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While I agree with you opening sentence in sentiment, I have to pick bones with your examples: "delicate questions of regularity in analysis, existence and uniqueness of solutions to some PDEs, and really abstract algebra". For the third, there is this entire field called algebraic geometry. For the second, it can often be phrased it terms of sections of certain jet bundles (see works of Mikhail Gromov and so on). For the first, if one really wanted to, one can study Hilbert and Banach manifolds (infinite dimensional Morse theory has occasionally proven its worth). – Willie Wong Nov 25 '11 at 13:43

This question reminds me of a professor I had in the university (My major was Applied Mathematics) 3 years ago.

He explained that most of the mathematicians community's work in the last 200 years went into algebrazing everything they could get their hands on. That means that everything is explained by equations. The pinnacle of this process is the construction of the computer - a machine that operates with algebra exclusively, and does that well and fast.

However our brain (and animals brain as well) doesn't work in this way. It works with 'geometric' abstracts, shapes, sets, etc. For example our brain could much easier understand graphical representations of data rather than its numerical representation.

According to my professor the geometrization of mathematics is a process, currently ongoing, that would give us an understanding of how our own brain actually works and would one day pinnacle in the creation of a true A.I.

@Nguyễn Duy Khánh Sorry I could not comment answers yet :(

Well, traditional geometry does not go above 3D and is mostly in 2D. It works with axioms and theorems that are not numerical but analytical. If you extend geometry to higher dimensions including infinity you could have a set of axioms and theorems that are applicable to wider set of problems.

How that is possible (or not), I couldn't imagine.

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can you map all of mathematics to geometry and solve all problems using geometry and geometric reasoning? Secondly, is that worthwhile? Thirdly, why not?

Thirdly, why not?

Because of the answer to the next one :

Secondly, is that worthwhile?

No it is not, not all questions have a simple geometric interpretation, by geometric I mean a simple line + circle + angle to be easily seen as the answer e.g. transcendentality of $\pi, e$ etc.

can you map all of mathematics to geometry and solve all problems using geometry and geometric reasoning?

No, look up conductibility of trisecting an angle, doubling/halfing a cuve, squareing a circle etc. Basically Galoise theory. Where geometry can not answer geometric problems how can it answer all the mathematical problems?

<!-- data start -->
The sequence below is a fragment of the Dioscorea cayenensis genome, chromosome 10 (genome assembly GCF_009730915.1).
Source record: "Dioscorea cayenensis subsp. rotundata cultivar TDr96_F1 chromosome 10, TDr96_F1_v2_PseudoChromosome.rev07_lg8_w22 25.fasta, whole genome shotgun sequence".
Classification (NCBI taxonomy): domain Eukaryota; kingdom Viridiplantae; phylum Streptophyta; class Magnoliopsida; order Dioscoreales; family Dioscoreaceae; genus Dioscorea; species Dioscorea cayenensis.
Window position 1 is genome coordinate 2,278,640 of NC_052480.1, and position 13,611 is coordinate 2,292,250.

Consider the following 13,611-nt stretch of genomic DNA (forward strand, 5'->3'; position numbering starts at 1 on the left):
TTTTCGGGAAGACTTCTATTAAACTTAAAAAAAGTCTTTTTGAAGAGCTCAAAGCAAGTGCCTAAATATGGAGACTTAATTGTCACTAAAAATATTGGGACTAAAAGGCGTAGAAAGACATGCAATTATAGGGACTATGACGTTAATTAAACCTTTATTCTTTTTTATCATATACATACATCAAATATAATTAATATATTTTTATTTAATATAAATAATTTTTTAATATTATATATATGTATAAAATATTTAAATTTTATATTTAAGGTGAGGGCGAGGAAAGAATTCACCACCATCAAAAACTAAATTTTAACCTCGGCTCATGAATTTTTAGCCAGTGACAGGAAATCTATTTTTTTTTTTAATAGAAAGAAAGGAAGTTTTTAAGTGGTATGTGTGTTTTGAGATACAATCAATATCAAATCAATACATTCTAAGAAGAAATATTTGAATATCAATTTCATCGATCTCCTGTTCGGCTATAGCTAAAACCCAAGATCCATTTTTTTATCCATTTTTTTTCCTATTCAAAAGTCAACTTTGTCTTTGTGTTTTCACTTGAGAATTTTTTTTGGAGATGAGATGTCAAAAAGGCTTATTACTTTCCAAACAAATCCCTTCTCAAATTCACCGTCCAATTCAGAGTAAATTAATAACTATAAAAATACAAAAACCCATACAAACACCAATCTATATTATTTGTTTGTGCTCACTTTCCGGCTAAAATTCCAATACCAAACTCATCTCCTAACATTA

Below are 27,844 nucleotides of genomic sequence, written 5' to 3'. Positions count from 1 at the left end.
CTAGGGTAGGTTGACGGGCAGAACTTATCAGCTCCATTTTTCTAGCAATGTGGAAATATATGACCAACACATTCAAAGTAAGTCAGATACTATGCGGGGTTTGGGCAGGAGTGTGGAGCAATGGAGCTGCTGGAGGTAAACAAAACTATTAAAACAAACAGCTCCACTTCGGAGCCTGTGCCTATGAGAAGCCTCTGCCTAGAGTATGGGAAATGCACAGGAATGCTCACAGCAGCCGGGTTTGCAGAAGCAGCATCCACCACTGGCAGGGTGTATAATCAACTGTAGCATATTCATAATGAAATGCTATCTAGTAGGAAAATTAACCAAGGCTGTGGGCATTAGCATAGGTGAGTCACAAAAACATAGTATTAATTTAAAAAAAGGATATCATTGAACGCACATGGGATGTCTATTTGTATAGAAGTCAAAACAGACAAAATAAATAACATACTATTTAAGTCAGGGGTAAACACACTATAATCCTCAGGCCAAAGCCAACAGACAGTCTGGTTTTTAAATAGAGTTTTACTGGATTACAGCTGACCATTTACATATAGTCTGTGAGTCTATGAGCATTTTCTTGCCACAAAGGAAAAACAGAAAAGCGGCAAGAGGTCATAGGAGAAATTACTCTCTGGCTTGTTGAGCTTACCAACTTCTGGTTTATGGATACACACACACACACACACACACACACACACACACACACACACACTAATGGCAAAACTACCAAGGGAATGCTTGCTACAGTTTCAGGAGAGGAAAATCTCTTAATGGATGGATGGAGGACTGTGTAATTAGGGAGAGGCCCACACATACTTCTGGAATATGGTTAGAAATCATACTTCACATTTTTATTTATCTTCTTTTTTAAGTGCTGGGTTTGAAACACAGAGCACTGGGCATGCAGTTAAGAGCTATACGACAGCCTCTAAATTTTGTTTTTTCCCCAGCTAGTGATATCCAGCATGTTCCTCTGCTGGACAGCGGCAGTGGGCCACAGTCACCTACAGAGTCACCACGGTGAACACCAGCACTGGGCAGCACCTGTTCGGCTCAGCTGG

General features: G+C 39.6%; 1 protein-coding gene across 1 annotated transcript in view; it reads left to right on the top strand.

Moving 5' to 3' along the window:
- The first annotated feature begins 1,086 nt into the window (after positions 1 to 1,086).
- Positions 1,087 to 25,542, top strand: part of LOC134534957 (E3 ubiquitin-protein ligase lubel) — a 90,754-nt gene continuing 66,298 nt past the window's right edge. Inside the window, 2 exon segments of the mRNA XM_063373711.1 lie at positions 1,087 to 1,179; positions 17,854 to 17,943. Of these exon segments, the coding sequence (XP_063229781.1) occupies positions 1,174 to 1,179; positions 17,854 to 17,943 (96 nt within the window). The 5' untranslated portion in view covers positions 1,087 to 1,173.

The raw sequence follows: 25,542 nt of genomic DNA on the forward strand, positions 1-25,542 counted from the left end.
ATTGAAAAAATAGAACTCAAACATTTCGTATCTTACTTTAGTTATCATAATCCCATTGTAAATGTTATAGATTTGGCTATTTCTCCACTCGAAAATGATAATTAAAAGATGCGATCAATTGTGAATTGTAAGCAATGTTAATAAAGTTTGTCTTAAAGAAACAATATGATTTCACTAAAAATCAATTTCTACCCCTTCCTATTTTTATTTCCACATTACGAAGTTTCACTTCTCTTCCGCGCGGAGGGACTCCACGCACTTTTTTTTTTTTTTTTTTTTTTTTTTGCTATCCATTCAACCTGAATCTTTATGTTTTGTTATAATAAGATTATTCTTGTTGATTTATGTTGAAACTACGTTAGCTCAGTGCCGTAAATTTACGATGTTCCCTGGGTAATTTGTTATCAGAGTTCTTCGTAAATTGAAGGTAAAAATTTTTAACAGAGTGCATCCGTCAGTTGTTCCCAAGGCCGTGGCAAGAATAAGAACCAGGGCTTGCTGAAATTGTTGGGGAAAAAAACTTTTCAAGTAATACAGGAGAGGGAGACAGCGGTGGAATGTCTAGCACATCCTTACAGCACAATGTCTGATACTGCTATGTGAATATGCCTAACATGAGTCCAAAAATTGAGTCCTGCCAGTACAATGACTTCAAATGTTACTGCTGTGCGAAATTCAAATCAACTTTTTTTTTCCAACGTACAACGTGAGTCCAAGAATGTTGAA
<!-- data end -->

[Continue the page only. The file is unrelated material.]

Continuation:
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the main point is that what is ''your geometry''? I do not think we can use only geometry to solve all number theory's problem, though sometimes, they have beautiful and astonishing connection.

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My question is, can you map all of mathematics to geometry and solve all problems using geometry and geometric reasoning?

In a certain sense yes.

You can express all mathematics using some kind of formal notation. You can turn those symbols into numbers, and the manipulation of the symbols while reasoning into elementary arithmetic operations, as Gödel did (at least in theory). You can turn elementary algebraic operations into geometric constructions, which is attributed to von Staudt. So for example you could say that a certain point on a certain line (or rather its position relative to some other points which fix a basis) symbolizes a certain proposition. You could say that a proof is some construction where, starting from a given set of points (the basis and the axioms) you construct new points using a certain set of constructions (which encode valid deduction steps), eventually ending up at the point indicating the conclusion.

Secondly, is that worthwhile? Thirdly, why not?

The constructions would have very little visual relation to the stuff they are talking about. Turning concepts first into notation, that into numbers and that into geometry just isn't accessible to the mind. So the main benefit is that of showing the different systems to be equivalent in their expressive powers. Gödel could make some very important deductions based on the fact that elementary arithmetic is essentially just as powerful as logical reasoning. And geometry is as powerful as that arithmetic. So there are some points which represent true statements but don't allow for a proof construction. Theoretically interesting, but not something you'd show explicitely in a browser.